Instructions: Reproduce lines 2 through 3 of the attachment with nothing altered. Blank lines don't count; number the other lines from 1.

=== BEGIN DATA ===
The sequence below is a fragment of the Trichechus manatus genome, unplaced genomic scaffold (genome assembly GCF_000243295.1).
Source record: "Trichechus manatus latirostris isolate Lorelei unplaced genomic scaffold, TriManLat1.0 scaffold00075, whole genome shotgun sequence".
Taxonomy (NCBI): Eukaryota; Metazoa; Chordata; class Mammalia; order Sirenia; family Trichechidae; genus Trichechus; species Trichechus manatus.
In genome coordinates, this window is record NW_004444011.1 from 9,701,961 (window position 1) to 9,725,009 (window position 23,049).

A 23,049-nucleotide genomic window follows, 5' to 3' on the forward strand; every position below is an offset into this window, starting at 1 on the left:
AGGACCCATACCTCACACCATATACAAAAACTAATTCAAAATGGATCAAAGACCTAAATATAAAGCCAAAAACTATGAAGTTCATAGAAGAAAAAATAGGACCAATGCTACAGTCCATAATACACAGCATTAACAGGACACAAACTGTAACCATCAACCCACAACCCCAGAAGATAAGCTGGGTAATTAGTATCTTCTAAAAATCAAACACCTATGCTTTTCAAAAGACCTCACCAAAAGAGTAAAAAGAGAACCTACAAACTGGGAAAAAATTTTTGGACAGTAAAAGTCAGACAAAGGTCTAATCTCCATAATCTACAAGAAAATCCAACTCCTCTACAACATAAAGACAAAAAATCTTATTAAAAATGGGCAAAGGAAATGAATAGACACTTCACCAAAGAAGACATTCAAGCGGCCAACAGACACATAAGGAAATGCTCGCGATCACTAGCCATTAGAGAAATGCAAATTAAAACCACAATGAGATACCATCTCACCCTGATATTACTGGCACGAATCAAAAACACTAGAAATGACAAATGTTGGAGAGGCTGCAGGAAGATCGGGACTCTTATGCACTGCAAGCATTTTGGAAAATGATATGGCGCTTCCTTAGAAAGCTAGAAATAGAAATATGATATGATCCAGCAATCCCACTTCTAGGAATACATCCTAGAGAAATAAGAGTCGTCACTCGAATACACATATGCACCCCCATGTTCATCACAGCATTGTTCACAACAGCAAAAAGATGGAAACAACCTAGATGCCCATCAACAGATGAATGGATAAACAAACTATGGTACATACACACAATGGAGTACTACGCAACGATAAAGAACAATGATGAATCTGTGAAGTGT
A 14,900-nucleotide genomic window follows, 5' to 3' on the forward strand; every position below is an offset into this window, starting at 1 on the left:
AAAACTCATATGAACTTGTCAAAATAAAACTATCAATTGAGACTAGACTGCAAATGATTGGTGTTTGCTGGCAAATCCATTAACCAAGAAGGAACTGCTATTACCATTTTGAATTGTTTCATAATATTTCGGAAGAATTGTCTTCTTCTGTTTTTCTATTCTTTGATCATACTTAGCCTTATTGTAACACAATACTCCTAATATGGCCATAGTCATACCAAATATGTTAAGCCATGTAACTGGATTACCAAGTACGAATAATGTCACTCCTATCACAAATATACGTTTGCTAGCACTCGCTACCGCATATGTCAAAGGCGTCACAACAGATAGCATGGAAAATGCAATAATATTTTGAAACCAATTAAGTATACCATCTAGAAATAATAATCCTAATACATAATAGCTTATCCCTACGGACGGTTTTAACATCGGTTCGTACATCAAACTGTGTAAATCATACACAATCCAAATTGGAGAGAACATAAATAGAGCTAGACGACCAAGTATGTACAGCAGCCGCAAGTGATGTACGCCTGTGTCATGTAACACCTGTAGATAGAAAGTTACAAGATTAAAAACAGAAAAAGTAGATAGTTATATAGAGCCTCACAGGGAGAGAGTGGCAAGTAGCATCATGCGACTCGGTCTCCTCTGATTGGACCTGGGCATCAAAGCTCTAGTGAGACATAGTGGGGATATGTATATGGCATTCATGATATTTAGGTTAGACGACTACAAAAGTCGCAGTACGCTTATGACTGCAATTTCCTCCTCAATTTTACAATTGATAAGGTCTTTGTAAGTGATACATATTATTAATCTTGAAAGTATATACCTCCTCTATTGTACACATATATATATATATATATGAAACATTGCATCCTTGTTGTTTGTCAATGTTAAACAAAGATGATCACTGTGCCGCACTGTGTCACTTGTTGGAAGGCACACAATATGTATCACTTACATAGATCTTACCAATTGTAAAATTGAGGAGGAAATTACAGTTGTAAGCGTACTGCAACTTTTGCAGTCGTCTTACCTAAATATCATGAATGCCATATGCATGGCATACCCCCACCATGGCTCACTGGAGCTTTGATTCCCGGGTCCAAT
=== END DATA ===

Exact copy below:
Source record: "Trichechus manatus latirostris isolate Lorelei unplaced genomic scaffold, TriManLat1.0 scaffold00075, whole genome shotgun sequence".
Taxonomy (NCBI): Eukaryota; Metazoa; Chordata; class Mammalia; order Sirenia; family Trichechidae; genus Trichechus; species Trichechus manatus.